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Data On Environmental Problems Offered At 'Ecology House'

Data On Environmental Problems Offered At 'Ecology House' image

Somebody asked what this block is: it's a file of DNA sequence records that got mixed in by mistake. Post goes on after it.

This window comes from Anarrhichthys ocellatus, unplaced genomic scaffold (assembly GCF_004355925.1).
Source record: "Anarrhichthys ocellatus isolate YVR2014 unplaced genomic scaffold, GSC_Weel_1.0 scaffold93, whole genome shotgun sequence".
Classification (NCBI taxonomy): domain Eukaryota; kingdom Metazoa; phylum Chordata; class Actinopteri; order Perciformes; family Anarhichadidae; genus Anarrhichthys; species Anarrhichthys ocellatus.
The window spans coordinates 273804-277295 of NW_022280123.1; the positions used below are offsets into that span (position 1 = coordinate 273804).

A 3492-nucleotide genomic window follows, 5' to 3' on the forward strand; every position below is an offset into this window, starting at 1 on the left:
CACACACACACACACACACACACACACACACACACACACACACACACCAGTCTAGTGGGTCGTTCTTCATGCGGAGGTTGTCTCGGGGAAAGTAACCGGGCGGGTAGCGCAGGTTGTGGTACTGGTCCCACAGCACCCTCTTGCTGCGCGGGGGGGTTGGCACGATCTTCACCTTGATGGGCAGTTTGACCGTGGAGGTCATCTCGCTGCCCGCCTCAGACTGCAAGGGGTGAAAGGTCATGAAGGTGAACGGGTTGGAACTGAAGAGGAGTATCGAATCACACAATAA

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The opening of "Ecology I House" at the Ann Arbor YM YWCA on Tuesday signalled the I start of the community partici pation in ENACT, the environ mental teach-in scheduled for Ann Arbor next week. Ecology House is basically an information center on all envi ronmental and ecological prob lems, staffed primarily by wives of scientists at the U-M A range of background material, books, reference articles, and exhibits will be availale at the center for the next two weeks. Open 9 a.m. to 9 p.m., (except for lunch breaks 11-1 and 5-6) Monday through Saturday, the center is designed to give housewives who are waiting for children taking classes at the Y a place to browse for information on the environment, and also to act as an answering service for questions on that topic. "The women who are staffing the center will not necessarily be experts," says Mrs. Richard Celia rius, in charge of the center, "but they will know where to go for the information, and can obtain answers, which we will be glad to mail or cali to those who ask." A similar Ecology House will be set up on campus, in the Undergraduate Library multipurpose room, during the week of the teach-in. Scheduled to open Thursday, Maren 12, it will perform the same functions for tbose on or close to campus through Saturday, Márch 14. A second major undertaking of the community will be a "Community Fair" at Jones School to be open March 12-13, from 1:30 to 9 p.m. Educational displays for adults and children, as well as special games and exhibits for the younger visitors, repeating film shows and booths manned by various groups in the community will be featured. Some of the contributors who have already volunteered displays are the Audubon Society, the Boy Scouts, the Ann Arbor Planning Department, National Science Foundation, Planned Parenthood, Zero Population Growth, Detroit Edison and several U.S. government bureaus, including Health, Education and Welfare, Bureau of Fisheries, and Department of Agriculture. Also on Thursday, March 12, the League of Women Voters will sponsor a showing of environmental films at the Ann Arbor Public Library from .1:30 a.m. until 9 p.m., and will co-sponsor, with ENACT, a workshop "The Bridge Between Ideáis and Action" at the Union Ballroom starting at 1:30 p.m. Moderated by Alan Guskin, of he U-M's Institute of Social lesearch, with panelists Roger lansen of the Rocky Mountain , Center on Environment; Marvin Durning, Conservationist of ( he Year of Seattle; Mrs. ; nard F 1 ood , Environmental ( Affairs Specialist of Lenox, , Mass.; Robert Ross, research , associate of the ISR; Donald Jensen, Automotive Emissions Officer, Ford Motor Co.; and Murray Bookchin, author of Crisis in the Cities, the workshop is designed to develop guidelines to political effectiveness. Thursday, which is desginated as Community Affairs Day, will be the major community participation day. Many schools are planning major assemblies that day, led by the two high schools, which will feature entertainers Arthur Godfrey and Eddie Albert. The evening will conclude at Pioneer High auditorium with an "Environmental Town ing." Keynote addresses at the meeting will be given by Eddie Albert; C. C. Johnson, head of Consumer Protection for HEW; and Dr. Ralph MacMullan, director, Michigan Department of Natural Resources. Respondents at the program will include Rep. Marvin Esch, Ann Arbor Mayor Robert ris, Sen. Gilbert Bursley, Rep. Raymond Smit and Pioneer Principal Theodore Rokicki. The meeting will then be opened to questions from thel community audience. A Portable Environment - I 1980, designed and built byl Exhibit and Design Co. ofl Wayne, will be unveiled at al community-schools e v e n t a Carpenter School on Tuesday March 10. It will then be set u in the UGLI multipurpose room for the remainder of the week and will be available to com munity groups for a tim thereafter. It is designed t show scientists' predictions o conditions of life in the nex decade, if man continúes to po! lute as he has done in the past. A workshop for teachers from throughout Michigan has been planned for Saturday, Marel 14, from 9-12 at Pioneer High School, under the direction o Forsythe science teacher James Mohr. Air pollution, water pollution, population, elementary outdoor education, and school site development will be the subjects of the various seminars, and both issues and action programs with "how-to" information are planned. A "Hurón River Walk" is also scheduled for Saturday morning, 9-12, March 14. Meeting place will be the parking lot of Huron High School, where leaders plan to discuss on site the causes and possible solutions to river problems, developmental plans and ecology of the river. Since only a small portion of the river can be covered in this one session, it is hoped to set up similar walks at other parts of the river later in the spring. Planned also is a Huron Rivsr Cleanup, from Portage Lake to Superior Rd. dam (with possible help downriver from that point by the EMU SAVE stulent committee). Target date :or that operation is April 4, jnd helpers are urged to sign ip for participation at the ogy Houses, either at the Y or in UGLI. A planning meeting for coordinating purposes will be held Mon., Mareh 9, at 7:30 j p.m., in room 1028 School of Natural Resources. Groups which have already indicated a willingness to particípate include the Boy Scouts, the Ann I Arbor Jaycees, Sierra Club, the I Huron River Watershed Coun-J cil, members of EN ACT andj several church groups. : Other community 1 tion projects include a seminar! series (now complete), contact! with churches to encourage I environmental sermons, 1 sion groups in homes, a leaflet I campaign to identify ways of I consumer participation, I plays in local stores and I nesses, and a letter writing j 'orum. i The displays, located j ;hroughout the various business j districts, both downtown and on campus, have been furnished y schools, governmental I cies conservation groups, and I industry. 3 The letter writing campaign I s designed as a continuing I et, with information availabïe I bout environmental issues, I nd addresses of decisión I rs on national, state and local I evels furnished. Tables I laying this information wül be I resent at most of the major I vents during the teach-in, and I will also be availabïe at the I Ecology Houses. I The initiators of this project ïope that interested persons I will furnish information onfl ssues as well as pledge tol write letters in support ofl ssues. :